We describe a powerful new information resource for pharmacovigilance, pharmaco-economic studies, clinical epidemiology and health service research, which involves automated linkage of demographic, diagnostic and prescription information on some 3.4 million patients enrolled in over 500 separate general practices. Information is subject to regular validation checks. Access to this resource is available for bona fide research workers, subject to appropriate safeguards for patient anonymity and for scientific and ethical standards of the proposed studies. This database has depended upon the participating general practitioners and has already resulted in a substantial output of studies in peer-reviewed literature. It has great potential for further work of major relevance to public health, and its increasing use is to be actively encouraged.
Drug interactions and risk of acute bleeding leading to hospitalisation or death in patients with chronic atrial fibrillation treated with warfarin
Although drug interactions with warfarin are an important cause of excessive anticoagulation, their impact on the risk of serious bleeding is unknown. We therefore performed a cohort study and a nested case-control analysis to determine the risk of serious bleeding in 4152 patients (aged 40-84 years) with non-valvular atrial fibrillation (AF) taking long-term warfarin (>3 months). The study population was drawn from the UK General Practice Research Database. More than half (58%) of eligible patients used potentially interacting drugs during continuous warfarin treatment. Among 45 identified cases of incident idiopathic bleeds (resulting in hospitalisation within 30 days or death within 7 days) and 143 matched controls, more cases than controls took ≥1 potentially interacting drug within the preceding 30 days (62.2% vs. 35.7%) and used >4 drugs (polypharmacy) within the preceding 90 days (80.0% vs. 66.4%). Conditional logistic regression analysis yielded an odds ratio (OR) of 3.4 (95% confidence interval [CI]: 1.4-8.5) for the risk of serious bleeding in patients treated with warfarin and ≥1 drugs potentially increasing the effect of warfarin vs. warfarin alone adjusted for polypharmacy, diabetes, hypertension, heart failure, and thyroid disease; the adjusted OR for the combined use of warfarin and aspirin vs. warfarin alone was 4.5 (95% CI: 1.1-18.1). We conclude that concurrent use of potentially interacting drugs with warfarin is associated with a 3 to 4.5-fold increased risk of serious bleeding in long-term warfarin users. © 2005 Schattauer GmbH, Stuttgart.
Transfers of women planning birth in midwifery units: Data from the Birthplace prospective cohort study
Objective To examine the percentage of women transferred, reasons for transfer and factors associated with the transfer of women planning birth in midwifery units (MUs). Design Prospective cohort study. Setting All freestanding midwifery units (FMUs) and alongside midwifery units (AMUs) in England. Participants Twenty-nine thousand, two hundred and forty-eight eligible women with a singleton, term and 'booked' pregnancy, planning birth in an MU between April 2008 and April 2010. Methods Multivariable logistic regression was used to explore the sociodemographic and clinical characteristics associated with transfer. Main outcome measures Transfer during labour or within 24 hours of birth. Results Over one in four women were transferred from AMUs and over one in five from FMUs. In both types of MU, compared with multiparous women aged 25-29 years, nulliparous women aged <20 years had higher odds of transfer (FMU-adjusted odds ratio [OR], 4.5; 95% confidence interval [CI], 3.10-6.57; AMU-adjusted OR, 2.6; 95% CI, 2.18-2.06), and the odds of transfer increased with increasing age. Nulliparous women aged â¥35 years in FMUs had 7.4 times the odds of transfer (95% CI, 5.43-10.10) and, in AMUs, 6.0 times the odds of transfer (95% CI, 4.81-7.41). Starting labour care after 40 weeks of gestation and the presence of complicating conditions at the start of labour care were also independently associated with a higher risk of transfer. Conclusions Transfer from MUs is common, especially for first-time mothers. This study provides evidence on the maternal characteristics associated with an increased risk of transfer, which can be used to inform women's choices about place of birth. © 2012 RCOG.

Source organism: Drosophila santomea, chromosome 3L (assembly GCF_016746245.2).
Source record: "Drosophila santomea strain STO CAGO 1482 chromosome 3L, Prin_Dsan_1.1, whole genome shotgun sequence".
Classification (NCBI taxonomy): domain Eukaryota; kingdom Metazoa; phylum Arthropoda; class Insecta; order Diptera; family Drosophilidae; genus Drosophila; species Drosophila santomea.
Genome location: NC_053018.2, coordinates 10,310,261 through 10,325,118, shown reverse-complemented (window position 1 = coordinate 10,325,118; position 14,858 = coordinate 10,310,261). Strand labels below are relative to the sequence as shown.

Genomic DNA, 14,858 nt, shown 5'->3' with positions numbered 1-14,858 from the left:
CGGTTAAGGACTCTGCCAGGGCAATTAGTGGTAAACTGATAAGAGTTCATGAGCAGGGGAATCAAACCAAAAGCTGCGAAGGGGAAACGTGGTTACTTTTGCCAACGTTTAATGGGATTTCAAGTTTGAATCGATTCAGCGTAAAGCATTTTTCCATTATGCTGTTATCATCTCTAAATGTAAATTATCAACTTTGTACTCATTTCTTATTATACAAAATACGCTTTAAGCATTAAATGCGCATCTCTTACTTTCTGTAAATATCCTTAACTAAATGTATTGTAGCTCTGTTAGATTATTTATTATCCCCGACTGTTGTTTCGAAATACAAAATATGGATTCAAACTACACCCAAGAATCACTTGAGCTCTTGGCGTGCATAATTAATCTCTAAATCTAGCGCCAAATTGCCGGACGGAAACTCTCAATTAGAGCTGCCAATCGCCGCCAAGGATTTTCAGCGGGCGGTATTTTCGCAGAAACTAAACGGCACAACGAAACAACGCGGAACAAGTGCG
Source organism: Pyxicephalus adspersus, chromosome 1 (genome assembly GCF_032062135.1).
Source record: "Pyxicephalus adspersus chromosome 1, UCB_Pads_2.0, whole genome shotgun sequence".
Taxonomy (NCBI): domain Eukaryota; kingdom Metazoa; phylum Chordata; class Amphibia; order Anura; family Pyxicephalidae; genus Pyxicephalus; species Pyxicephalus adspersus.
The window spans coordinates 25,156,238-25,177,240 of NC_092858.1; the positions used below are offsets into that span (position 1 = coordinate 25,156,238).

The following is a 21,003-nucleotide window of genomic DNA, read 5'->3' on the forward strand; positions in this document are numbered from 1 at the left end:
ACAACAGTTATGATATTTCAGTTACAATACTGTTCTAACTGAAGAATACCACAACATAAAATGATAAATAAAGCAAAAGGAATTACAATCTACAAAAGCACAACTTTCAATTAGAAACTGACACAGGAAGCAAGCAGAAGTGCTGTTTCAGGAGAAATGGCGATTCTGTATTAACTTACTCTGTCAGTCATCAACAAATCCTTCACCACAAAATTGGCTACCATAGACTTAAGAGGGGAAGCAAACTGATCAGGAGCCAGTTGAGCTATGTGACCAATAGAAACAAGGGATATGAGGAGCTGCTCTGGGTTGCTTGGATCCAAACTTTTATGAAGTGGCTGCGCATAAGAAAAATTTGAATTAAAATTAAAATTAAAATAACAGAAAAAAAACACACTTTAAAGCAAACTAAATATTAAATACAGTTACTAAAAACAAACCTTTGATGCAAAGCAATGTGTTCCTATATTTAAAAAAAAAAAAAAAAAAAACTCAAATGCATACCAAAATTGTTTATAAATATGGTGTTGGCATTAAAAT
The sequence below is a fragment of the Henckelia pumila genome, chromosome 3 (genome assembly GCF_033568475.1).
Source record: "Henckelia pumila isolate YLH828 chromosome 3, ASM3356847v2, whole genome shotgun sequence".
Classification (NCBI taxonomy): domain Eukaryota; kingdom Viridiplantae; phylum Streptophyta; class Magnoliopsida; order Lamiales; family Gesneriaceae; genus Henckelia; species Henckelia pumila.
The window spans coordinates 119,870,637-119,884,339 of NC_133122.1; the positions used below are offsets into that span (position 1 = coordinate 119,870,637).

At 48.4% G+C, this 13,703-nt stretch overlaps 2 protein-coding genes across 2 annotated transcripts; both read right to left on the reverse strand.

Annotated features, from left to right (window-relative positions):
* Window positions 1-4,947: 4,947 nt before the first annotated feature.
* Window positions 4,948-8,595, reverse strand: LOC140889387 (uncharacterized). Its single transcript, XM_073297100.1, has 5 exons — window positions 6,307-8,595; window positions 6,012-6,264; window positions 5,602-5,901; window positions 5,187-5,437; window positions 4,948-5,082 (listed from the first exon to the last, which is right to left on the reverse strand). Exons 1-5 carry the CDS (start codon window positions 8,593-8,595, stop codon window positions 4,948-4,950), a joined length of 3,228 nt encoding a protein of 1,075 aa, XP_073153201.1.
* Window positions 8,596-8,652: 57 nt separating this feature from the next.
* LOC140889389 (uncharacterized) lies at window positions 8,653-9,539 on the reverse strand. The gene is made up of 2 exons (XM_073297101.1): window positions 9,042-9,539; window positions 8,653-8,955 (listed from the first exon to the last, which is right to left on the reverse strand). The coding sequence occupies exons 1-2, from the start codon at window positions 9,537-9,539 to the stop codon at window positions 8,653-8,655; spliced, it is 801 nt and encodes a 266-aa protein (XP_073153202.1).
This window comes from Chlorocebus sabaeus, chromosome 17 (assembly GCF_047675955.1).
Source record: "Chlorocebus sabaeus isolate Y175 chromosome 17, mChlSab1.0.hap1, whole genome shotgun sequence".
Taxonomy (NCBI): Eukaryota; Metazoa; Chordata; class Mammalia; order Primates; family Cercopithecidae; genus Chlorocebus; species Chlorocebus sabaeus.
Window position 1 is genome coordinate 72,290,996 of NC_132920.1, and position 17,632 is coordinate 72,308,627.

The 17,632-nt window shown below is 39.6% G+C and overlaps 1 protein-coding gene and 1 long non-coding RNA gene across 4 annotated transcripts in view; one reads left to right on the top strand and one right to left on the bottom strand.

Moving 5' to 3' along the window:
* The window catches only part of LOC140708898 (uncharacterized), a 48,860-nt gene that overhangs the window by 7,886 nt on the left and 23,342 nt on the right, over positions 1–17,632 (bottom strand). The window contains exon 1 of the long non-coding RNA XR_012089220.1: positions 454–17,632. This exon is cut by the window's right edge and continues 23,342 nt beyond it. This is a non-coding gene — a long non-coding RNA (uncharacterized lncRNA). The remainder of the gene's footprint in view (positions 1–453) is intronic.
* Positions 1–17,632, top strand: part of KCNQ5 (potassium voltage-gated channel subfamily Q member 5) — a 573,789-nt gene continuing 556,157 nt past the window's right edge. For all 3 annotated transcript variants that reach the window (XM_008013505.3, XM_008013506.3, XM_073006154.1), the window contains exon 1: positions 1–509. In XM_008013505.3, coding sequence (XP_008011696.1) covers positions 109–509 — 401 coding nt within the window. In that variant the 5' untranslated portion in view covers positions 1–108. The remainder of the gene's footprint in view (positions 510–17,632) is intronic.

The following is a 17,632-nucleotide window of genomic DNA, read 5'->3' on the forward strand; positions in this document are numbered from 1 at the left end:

Social inequalities in infant mortality can be clearly demonstrated in the countries of the United Kingdom with a social gradient between different groups. Marked variations in infant mortality between ethnic groups are also evident in England and Wales, with the highest rates seen in Pakistani and Caribbean infants and the lowest rates in the white and Bangladeshi groups. Although individual risk factors for infant mortality are well understood, the reasons why certain social and ethnic groups have higher rates remain to be fully elucidated. Policies and interventions to tackle these inequalities are likely to be most effective if they have both universal and targeted components to "level-up" rates to the rate of the most advantaged in society. © 2011 Elsevier Inc.